Non-formal motivational focuses for potential early school leavers

jeudi 12 novembre 2015, par Polona Kelava

Teachers are often limited in finding means to keep potential ESLrs in schools. Methods of school work can sometimes even be the reason not to keep youths motivation on the highest level, and higher percentage of ESLrs can appear (cf. Beatty et al., 2000).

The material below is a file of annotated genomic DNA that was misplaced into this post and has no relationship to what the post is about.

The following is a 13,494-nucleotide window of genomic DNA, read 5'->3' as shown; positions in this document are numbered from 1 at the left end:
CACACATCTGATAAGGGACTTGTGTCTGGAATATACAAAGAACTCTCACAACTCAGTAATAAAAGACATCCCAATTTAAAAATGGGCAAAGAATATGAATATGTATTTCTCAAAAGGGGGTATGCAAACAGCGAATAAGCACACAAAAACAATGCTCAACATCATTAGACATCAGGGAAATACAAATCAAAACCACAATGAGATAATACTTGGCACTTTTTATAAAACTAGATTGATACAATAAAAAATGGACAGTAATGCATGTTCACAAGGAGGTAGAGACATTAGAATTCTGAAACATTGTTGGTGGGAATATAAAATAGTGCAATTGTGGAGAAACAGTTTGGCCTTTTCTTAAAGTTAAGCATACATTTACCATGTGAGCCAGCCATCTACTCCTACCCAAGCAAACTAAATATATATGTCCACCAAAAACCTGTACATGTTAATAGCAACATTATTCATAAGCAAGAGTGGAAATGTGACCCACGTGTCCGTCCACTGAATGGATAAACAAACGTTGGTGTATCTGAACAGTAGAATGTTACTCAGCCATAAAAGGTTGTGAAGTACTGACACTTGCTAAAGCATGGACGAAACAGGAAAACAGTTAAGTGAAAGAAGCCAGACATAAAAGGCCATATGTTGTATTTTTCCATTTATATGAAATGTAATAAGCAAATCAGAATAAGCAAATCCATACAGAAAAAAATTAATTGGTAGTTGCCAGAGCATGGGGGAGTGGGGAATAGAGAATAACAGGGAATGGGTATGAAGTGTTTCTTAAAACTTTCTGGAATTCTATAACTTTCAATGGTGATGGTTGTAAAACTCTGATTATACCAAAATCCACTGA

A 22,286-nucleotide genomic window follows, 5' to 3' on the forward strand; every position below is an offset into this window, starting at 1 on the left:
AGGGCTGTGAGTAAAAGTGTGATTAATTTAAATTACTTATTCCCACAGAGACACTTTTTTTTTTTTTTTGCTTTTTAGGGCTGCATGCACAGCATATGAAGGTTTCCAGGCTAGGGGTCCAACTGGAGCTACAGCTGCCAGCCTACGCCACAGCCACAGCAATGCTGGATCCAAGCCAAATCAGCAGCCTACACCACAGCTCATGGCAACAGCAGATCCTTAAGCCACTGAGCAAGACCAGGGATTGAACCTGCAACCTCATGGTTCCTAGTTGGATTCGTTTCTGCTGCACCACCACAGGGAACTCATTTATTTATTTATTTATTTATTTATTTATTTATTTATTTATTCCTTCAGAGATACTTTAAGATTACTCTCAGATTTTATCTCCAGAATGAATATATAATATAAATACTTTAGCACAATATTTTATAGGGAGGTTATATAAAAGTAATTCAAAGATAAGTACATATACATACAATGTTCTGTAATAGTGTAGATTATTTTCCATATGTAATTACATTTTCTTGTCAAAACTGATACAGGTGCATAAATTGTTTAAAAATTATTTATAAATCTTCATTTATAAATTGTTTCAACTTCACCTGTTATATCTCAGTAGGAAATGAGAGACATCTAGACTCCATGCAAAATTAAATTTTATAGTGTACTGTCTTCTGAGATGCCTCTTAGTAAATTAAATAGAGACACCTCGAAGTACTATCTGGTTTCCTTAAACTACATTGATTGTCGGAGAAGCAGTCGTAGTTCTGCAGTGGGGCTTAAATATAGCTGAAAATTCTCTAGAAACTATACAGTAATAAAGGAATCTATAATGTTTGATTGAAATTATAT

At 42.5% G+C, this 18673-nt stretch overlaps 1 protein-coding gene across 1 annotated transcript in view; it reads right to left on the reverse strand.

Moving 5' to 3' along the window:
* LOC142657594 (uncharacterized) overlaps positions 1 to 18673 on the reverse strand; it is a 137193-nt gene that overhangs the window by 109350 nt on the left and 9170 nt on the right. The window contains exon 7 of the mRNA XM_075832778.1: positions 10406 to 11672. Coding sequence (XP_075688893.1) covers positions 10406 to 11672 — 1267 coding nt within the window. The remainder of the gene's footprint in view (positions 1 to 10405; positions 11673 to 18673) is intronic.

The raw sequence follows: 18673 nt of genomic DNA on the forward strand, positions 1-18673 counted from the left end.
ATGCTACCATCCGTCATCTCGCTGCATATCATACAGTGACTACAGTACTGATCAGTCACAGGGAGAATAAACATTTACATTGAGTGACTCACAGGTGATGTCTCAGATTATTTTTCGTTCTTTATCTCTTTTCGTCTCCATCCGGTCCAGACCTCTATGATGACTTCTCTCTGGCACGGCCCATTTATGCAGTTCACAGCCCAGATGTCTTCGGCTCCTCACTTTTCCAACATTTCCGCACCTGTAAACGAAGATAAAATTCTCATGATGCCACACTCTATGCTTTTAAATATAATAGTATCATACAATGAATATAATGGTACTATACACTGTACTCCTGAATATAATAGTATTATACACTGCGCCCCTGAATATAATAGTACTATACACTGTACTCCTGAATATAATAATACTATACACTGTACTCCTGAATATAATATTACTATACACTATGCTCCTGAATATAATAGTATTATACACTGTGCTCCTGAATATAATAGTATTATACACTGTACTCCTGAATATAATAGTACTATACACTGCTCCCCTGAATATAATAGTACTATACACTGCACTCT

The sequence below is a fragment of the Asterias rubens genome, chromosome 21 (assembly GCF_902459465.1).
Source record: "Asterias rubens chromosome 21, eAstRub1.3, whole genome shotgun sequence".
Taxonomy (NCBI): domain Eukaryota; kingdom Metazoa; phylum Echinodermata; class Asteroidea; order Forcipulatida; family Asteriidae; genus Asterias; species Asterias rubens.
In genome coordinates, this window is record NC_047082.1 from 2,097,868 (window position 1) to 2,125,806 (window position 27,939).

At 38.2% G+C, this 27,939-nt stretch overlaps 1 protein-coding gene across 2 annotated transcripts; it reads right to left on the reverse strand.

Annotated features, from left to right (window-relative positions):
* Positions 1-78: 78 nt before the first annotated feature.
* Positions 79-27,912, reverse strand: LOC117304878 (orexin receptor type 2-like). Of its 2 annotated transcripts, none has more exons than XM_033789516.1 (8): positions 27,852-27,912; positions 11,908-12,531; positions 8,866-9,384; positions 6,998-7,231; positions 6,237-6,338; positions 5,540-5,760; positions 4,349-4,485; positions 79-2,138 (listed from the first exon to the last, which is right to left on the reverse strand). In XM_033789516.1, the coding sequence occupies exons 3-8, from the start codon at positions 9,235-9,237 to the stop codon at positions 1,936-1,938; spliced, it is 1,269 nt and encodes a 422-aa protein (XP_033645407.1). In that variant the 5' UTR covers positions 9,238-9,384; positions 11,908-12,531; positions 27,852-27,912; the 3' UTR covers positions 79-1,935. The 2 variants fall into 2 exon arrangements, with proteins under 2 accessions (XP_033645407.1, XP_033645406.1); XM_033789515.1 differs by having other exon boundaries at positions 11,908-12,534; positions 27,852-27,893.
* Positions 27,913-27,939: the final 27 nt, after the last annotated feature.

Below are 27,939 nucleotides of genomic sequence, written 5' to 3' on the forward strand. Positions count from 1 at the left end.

Regarding students motivation we can observe that students have many interests outside of school, they attend to many extra-curricular activities which tend to be a great source of their motivation to learn ; they are motivated in those areas and often very successful, too. These are the areas where teachers could go into details of motivation mechanisms of their students (explaining to them how they are [sometimes unknowingly] acquiring knowledge in their hobbies and other non-formal settings and showing how this could be similar in their formal education). It is suggested here which connections between school/formal education and youth’s non–formal interests can be used to (re)motivate the youth for school work again. Since the link between students’ motivation and achievement is straightforward (Marzano, 2003) and with the awareness of students being motivated for activities of their choice, adjusting school work to be conducted in informal contexts (like unconventional learning environments, methods, topics, sources of knowledge) can increase students’ motivation for formal education (cf. Brown, 1995 ; Broda, 2007). It is argued here that teachers who recognize use and guide students’ motivation and redirect or channel it to school environment on long term will be successful in keeping more students in education. Secondary data of the studies (Broda, 2007 ; Marzano, 2003 ; Strand, 2014 ; etc.) are used to show these connections. It is suggested that teachers could be trained in the field of basic principles of non–formal and informal learning and in transferring this knowledge to their classrooms.


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